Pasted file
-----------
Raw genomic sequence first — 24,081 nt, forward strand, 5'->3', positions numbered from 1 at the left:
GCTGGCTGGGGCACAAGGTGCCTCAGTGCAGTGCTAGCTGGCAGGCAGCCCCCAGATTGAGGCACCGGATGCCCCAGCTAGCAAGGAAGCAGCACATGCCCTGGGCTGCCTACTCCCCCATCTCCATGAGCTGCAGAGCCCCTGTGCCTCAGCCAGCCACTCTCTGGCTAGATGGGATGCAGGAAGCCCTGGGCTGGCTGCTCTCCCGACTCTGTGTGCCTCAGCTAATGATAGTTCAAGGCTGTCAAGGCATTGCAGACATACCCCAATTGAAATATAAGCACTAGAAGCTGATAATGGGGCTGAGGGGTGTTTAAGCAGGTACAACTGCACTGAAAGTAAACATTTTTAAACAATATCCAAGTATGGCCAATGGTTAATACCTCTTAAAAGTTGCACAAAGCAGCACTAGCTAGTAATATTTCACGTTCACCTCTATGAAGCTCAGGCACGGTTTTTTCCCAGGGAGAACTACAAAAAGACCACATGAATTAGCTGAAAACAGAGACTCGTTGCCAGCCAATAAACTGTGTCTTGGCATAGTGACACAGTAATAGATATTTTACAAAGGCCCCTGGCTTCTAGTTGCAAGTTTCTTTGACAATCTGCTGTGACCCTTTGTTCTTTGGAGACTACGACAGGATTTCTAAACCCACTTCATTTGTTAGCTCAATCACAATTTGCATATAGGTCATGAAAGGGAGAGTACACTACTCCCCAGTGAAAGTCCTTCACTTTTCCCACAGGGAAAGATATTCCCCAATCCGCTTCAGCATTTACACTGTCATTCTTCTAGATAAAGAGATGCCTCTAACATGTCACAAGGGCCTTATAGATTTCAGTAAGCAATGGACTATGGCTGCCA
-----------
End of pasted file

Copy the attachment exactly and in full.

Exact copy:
Raw genomic sequence first — 24,081 nt, forward strand, 5'->3', positions numbered from 1 at the left:
GCTGGCTGGGGCACAAGGTGCCTCAGTGCAGTGCTAGCTGGCAGGCAGCCCCCAGATTGAGGCACCGGATGCCCCAGCTAGCAAGGAAGCAGCACATGCCCTGGGCTGCCTACTCCCCCATCTCCATGAGCTGCAGAGCCCCTGTGCCTCAGCCAGCCACTCTCTGGCTAGATGGGATGCAGGAAGCCCTGGGCTGGCTGCTCTCCCGACTCTGTGTGCCTCAGCTAATGATAGTTCAAGGCTGTCAAGGCATTGCAGACATACCCCAATTGAAATATAAGCACTAGAAGCTGATAATGGGGCTGAGGGGTGTTTAAGCAGGTACAACTGCACTGAAAGTAAACATTTTTAAACAATATCCAAGTATGGCCAATGGTTAATACCTCTTAAAAGTTGCACAAAGCAGCACTAGCTAGTAATATTTCACGTTCACCTCTATGAAGCTCAGGCACGGTTTTTTCCCAGGGAGAACTACAAAAAGACCACATGAATTAGCTGAAAACAGAGACTCGTTGCCAGCCAATAAACTGTGTCTTGGCATAGTGACACAGTAATAGATATTTTACAAAGGCCCCTGGCTTCTAGTTGCAAGTTTCTTTGACAATCTGCTGTGACCCTTTGTTCTTTGGAGACTACGACAGGATTTCTAAACCCACTTCATTTGTTAGCTCAATCACAATTTGCATATAGGTCATGAAAGGGAGAGTACACTACTCCCCAGTGAAAGTCCTTCACTTTTCCCACAGGGAAAGATATTCCCCAATCCGCTTCAGCATTTACACTGTCATTCTTCTAGATAAAGAGATGCCTCTAACATGTCACAAGGGCCTTATAGATTTCAGTAAGCAATGGACTATGGCTGCCA